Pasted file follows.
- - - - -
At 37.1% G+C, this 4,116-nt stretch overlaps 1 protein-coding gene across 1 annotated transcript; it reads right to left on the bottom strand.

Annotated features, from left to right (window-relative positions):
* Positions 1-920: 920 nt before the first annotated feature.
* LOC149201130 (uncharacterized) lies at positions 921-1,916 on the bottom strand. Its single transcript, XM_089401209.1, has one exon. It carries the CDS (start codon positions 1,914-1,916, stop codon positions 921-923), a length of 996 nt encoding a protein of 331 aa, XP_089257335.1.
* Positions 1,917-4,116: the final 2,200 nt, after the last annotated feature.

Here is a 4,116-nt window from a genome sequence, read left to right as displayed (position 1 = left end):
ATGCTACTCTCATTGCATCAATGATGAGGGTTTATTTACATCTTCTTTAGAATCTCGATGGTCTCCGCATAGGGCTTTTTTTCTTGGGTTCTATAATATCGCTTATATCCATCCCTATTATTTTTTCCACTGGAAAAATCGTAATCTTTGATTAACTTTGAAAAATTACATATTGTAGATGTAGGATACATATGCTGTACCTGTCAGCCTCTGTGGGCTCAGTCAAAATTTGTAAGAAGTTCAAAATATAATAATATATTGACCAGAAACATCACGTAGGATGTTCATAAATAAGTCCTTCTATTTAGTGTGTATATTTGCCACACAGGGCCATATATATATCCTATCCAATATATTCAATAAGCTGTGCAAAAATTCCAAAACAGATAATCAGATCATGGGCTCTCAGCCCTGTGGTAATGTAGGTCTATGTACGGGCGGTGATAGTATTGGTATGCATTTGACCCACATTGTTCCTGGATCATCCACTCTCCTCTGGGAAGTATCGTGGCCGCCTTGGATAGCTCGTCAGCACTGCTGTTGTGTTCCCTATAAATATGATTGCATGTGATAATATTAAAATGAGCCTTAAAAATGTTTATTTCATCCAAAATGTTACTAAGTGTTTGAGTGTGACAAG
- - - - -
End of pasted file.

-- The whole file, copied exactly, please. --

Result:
At 37.1% G+C, this 4,116-nt stretch overlaps 1 protein-coding gene across 1 annotated transcript; it reads right to left on the bottom strand.

Annotated features, from left to right (window-relative positions):
* Positions 1-920: 920 nt before the first annotated feature.
* LOC149201130 (uncharacterized) lies at positions 921-1,916 on the bottom strand. Its single transcript, XM_089401209.1, has one exon. It carries the CDS (start codon positions 1,914-1,916, stop codon positions 921-923), a length of 996 nt encoding a protein of 331 aa, XP_089257335.1.
* Positions 1,917-4,116: the final 2,200 nt, after the last annotated feature.

Here is a 4,116-nt window from a genome sequence, read left to right as displayed (position 1 = left end):
ATGCTACTCTCATTGCATCAATGATGAGGGTTTATTTACATCTTCTTTAGAATCTCGATGGTCTCCGCATAGGGCTTTTTTTCTTGGGTTCTATAATATCGCTTATATCCATCCCTATTATTTTTTCCACTGGAAAAATCGTAATCTTTGATTAACTTTGAAAAATTACATATTGTAGATGTAGGATACATATGCTGTACCTGTCAGCCTCTGTGGGCTCAGTCAAAATTTGTAAGAAGTTCAAAATATAATAATATATTGACCAGAAACATCACGTAGGATGTTCATAAATAAGTCCTTCTATTTAGTGTGTATATTTGCCACACAGGGCCATATATATATCCTATCCAATATATTCAATAAGCTGTGCAAAAATTCCAAAACAGATAATCAGATCATGGGCTCTCAGCCCTGTGGTAATGTAGGTCTATGTACGGGCGGTGATAGTATTGGTATGCATTTGACCCACATTGTTCCTGGATCATCCACTCTCCTCTGGGAAGTATCGTGGCCGCCTTGGATAGCTCGTCAGCACTGCTGTTGTGTTCCCTATAAATATGATTGCATGTGATAATATTAAAATGAGCCTTAAAAATGTTTATTTCATCCAAAATGTTACTAAGTGTTTGAGTGTGACAAG